• Contrary to conventional wisdom that more surface area provides increased traction, the cleat-like tread’s performance is superb. I find myself rock hopping and climbing steep rock surfaces with increased confidence. Mud is no match for the treads and during the Tough Mudder I was often scampering past people slipping and sliding all over each other. Snow was no problem as well, and the grip was decent on dirty or grooved ice. Smooth ice (as expected) is slippage city.
  • The tread wear has been what I would consider normal for the usage.
  • Having lighter shoes has made a difference on longer hikes. On my Pemi Loop hike I put in 24.5 tough miles on the second day, more than I’d ever hiked in a day and a significant amount considering it wasn’t the result of a cumulative thru-hike buildup. This is more a point in favor of hiking in trail runners in general, and in this same vein I found I was able to get better toe grips in cracks and crevices than I can with boots.
  • While I noticed my feat got hot in these shoes on the initial wear, this never seemed an issue when running or hiking. What the tighter knit mesh gives up in breathability to other trail runners, it makes up in preventing mud from seeping through. Solomon also makes gaiters that can be worn with these shoes. I haven’t had a real problem with debris, but a couple pebbles have snuck in so I’d probably consider getting these if I was planning a long hike.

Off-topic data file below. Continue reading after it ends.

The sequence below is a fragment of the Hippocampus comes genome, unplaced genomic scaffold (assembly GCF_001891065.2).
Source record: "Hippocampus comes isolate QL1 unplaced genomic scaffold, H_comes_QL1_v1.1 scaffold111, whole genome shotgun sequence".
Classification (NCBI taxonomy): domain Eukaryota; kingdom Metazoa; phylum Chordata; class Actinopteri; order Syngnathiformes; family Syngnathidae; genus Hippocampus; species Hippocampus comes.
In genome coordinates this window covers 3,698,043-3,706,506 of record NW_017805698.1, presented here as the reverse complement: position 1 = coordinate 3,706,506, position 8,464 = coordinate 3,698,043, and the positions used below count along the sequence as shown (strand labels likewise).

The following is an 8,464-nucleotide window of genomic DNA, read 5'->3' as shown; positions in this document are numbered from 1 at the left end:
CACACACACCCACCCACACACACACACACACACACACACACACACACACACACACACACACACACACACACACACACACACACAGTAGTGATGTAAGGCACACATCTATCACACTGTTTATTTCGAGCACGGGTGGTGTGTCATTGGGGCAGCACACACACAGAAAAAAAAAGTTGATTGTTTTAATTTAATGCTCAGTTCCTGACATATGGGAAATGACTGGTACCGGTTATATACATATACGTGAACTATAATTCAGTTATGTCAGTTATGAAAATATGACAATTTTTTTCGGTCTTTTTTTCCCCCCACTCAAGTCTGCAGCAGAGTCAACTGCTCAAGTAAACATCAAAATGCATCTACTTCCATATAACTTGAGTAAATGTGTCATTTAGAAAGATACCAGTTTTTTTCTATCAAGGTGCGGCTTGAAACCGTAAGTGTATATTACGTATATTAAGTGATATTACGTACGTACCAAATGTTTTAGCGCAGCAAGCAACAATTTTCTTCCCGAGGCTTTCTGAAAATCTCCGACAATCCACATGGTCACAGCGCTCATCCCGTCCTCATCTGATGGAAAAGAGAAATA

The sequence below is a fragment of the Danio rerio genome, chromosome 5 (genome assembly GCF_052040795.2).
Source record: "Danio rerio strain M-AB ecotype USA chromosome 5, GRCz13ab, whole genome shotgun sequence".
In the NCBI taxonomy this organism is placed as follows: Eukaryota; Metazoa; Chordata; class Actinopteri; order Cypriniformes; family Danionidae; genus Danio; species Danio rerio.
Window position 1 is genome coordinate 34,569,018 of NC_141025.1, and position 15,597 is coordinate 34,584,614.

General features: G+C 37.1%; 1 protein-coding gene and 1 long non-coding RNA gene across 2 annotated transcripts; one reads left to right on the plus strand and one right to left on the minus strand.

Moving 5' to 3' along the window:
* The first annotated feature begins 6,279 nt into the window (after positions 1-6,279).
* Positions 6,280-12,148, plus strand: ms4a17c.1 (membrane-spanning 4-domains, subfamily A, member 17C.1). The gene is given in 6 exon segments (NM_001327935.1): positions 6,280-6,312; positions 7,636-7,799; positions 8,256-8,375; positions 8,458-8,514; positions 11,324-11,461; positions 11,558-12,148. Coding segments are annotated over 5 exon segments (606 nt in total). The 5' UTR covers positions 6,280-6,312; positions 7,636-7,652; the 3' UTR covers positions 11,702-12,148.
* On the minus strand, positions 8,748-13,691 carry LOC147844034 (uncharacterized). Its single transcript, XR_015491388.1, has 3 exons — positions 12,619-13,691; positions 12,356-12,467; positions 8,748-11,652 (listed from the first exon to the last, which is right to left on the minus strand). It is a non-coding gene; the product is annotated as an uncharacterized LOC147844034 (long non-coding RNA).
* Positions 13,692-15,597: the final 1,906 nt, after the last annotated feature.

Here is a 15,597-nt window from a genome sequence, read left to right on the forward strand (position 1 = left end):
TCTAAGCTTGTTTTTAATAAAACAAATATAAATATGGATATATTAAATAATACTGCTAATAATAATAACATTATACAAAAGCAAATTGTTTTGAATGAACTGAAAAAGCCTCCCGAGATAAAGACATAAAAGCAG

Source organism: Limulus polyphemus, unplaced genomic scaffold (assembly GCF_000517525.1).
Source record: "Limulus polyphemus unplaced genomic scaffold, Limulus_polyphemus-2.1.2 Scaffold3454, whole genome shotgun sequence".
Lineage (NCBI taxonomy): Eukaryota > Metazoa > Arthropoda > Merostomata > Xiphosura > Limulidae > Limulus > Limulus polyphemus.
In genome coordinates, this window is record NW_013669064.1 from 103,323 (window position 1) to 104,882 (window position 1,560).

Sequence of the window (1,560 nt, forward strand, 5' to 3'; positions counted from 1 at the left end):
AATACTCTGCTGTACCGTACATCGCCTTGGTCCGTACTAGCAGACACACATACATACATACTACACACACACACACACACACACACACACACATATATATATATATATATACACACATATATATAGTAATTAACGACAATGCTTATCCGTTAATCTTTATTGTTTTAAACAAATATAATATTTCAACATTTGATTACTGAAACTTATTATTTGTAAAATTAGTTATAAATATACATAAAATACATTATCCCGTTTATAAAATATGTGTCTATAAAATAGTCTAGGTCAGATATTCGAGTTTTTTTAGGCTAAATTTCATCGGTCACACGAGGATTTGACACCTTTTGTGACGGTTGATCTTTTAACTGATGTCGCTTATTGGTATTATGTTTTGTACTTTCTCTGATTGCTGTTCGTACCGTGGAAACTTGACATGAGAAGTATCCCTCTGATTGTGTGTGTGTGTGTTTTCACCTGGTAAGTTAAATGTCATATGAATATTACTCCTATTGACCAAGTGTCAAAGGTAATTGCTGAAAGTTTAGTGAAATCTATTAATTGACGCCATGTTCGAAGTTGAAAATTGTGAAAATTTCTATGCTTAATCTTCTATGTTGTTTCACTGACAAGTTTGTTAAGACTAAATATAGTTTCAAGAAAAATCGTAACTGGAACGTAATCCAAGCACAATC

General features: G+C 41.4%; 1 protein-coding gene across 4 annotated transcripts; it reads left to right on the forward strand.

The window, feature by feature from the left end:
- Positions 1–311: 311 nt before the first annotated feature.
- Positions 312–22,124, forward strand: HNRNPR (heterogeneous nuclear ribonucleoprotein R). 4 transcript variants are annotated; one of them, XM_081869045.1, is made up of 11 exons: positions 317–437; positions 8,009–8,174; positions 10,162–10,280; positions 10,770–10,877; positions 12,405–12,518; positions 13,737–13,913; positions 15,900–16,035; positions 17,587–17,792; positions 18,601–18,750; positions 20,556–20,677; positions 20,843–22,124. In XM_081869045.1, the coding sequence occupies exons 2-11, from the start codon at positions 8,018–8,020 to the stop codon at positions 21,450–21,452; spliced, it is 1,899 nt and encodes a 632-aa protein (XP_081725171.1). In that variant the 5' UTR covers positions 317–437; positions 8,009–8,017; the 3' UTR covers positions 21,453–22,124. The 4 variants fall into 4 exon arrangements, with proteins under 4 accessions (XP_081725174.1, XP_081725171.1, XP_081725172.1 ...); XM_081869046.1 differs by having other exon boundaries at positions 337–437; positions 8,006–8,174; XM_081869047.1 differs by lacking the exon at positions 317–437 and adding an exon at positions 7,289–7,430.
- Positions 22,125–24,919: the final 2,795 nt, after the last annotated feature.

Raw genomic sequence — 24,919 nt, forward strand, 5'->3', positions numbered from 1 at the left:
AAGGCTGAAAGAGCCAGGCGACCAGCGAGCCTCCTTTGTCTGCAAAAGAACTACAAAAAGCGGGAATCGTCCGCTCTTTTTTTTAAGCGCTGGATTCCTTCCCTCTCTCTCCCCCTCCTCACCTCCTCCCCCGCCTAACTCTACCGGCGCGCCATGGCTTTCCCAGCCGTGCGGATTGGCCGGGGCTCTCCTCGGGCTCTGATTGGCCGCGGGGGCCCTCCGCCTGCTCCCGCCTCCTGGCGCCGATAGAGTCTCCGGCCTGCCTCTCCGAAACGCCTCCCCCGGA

• Most importantly I haven’t had any increased ankle issues. Yes, I’ve gotten a few stingers from rolling my ankles a couple of times, but these all occurred near the end of the day when fatigue was highest, which is to say it was equivalent to what happens when I wear boots.

The Cons
Alas, the SpeedCross 3 is not perfect:

  • Water retention is higher than what one would expect from a trail runner; however, these shoes drain better than a traditional hiking boot. Salomon also sells a waterproof Climashield version, but I subscribe to the Dr. Ian Malcolm theory that water will find a way, and thus couldn’t justify the additional expense. 
  • When the shoes were completely soaked—as in walking through water hazards wet—during the Carter-Moriah range hike, the insole in each shoe disconnected and repeatedly bunched up in the toe. This occurred under about 200 pounds of repeated stomping pressure on vertical terrain. The following weekend the issue reoccured in one of the shoes during the Tough Mudder. I haven’t had any issue with this happening on dry outings.
  • The Quicklace drawstring is susceptible to getting clogged with mud.
  • The terrain can really be felt in these shoes, which is typically a plus, except when traversing many jagged rocks. My feet got sore on the Mt. Washington hike, and to do that one again I’d probably switch back to boots.
  • As crazy as this may sound, another issue is that the SpeedCross 3 inspires overconfidence. It is possible to slip in these shoes—it’s just less likely.

The Salomon SpeedCross 3 Trail Running Shoe is a lightweight, versatile trail runner that performs brilliantly on mountainous excursions — hiking or running. I’d buy them again.